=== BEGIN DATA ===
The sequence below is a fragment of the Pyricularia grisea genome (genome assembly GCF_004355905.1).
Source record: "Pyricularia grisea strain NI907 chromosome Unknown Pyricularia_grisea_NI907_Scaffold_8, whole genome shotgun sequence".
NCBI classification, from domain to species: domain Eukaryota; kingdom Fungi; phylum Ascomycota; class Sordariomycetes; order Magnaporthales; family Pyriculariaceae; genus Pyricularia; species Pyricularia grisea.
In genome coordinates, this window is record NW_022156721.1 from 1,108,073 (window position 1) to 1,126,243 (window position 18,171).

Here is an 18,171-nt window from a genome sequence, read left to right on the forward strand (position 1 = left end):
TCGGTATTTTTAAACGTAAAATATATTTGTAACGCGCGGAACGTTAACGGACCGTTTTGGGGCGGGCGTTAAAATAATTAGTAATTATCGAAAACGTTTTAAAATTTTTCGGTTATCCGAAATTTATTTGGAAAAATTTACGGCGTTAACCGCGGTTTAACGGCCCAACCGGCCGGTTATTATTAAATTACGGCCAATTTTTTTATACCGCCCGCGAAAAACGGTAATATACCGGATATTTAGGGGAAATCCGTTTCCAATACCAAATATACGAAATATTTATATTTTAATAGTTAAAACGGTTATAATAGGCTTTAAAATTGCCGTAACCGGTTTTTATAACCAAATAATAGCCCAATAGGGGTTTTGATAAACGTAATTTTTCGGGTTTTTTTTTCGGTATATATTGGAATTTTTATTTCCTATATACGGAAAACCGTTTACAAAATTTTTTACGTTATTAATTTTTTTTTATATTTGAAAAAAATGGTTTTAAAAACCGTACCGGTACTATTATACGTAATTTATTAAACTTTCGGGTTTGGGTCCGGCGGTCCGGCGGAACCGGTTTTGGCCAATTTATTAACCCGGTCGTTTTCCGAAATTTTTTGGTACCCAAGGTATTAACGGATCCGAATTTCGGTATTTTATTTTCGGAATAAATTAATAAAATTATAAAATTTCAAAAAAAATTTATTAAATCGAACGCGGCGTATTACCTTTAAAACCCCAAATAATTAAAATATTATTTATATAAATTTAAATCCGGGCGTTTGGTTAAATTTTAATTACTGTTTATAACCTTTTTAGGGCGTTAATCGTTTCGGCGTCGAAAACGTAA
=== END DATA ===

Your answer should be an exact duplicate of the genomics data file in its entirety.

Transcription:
The sequence below is a fragment of the Pyricularia grisea genome (genome assembly GCF_004355905.1).
Source record: "Pyricularia grisea strain NI907 chromosome Unknown Pyricularia_grisea_NI907_Scaffold_8, whole genome shotgun sequence".
NCBI classification, from domain to species: domain Eukaryota; kingdom Fungi; phylum Ascomycota; class Sordariomycetes; order Magnaporthales; family Pyriculariaceae; genus Pyricularia; species Pyricularia grisea.
In genome coordinates, this window is record NW_022156721.1 from 1,108,073 (window position 1) to 1,126,243 (window position 18,171).

Here is an 18,171-nt window from a genome sequence, read left to right on the forward strand (position 1 = left end):
TCGGTATTTTTAAACGTAAAATATATTTGTAACGCGCGGAACGTTAACGGACCGTTTTGGGGCGGGCGTTAAAATAATTAGTAATTATCGAAAACGTTTTAAAATTTTTCGGTTATCCGAAATTTATTTGGAAAAATTTACGGCGTTAACCGCGGTTTAACGGCCCAACCGGCCGGTTATTATTAAATTACGGCCAATTTTTTTATACCGCCCGCGAAAAACGGTAATATACCGGATATTTAGGGGAAATCCGTTTCCAATACCAAATATACGAAATATTTATATTTTAATAGTTAAAACGGTTATAATAGGCTTTAAAATTGCCGTAACCGGTTTTTATAACCAAATAATAGCCCAATAGGGGTTTTGATAAACGTAATTTTTCGGGTTTTTTTTTCGGTATATATTGGAATTTTTATTTCCTATATACGGAAAACCGTTTACAAAATTTTTTACGTTATTAATTTTTTTTTATATTTGAAAAAAATGGTTTTAAAAACCGTACCGGTACTATTATACGTAATTTATTAAACTTTCGGGTTTGGGTCCGGCGGTCCGGCGGAACCGGTTTTGGCCAATTTATTAACCCGGTCGTTTTCCGAAATTTTTTGGTACCCAAGGTATTAACGGATCCGAATTTCGGTATTTTATTTTCGGAATAAATTAATAAAATTATAAAATTTCAAAAAAAATTTATTAAATCGAACGCGGCGTATTACCTTTAAAACCCCAAATAATTAAAATATTATTTATATAAATTTAAATCCGGGCGTTTGGTTAAATTTTAATTACTGTTTATAACCTTTTTAGGGCGTTAATCGTTTCGGCGTCGAAAACGTAA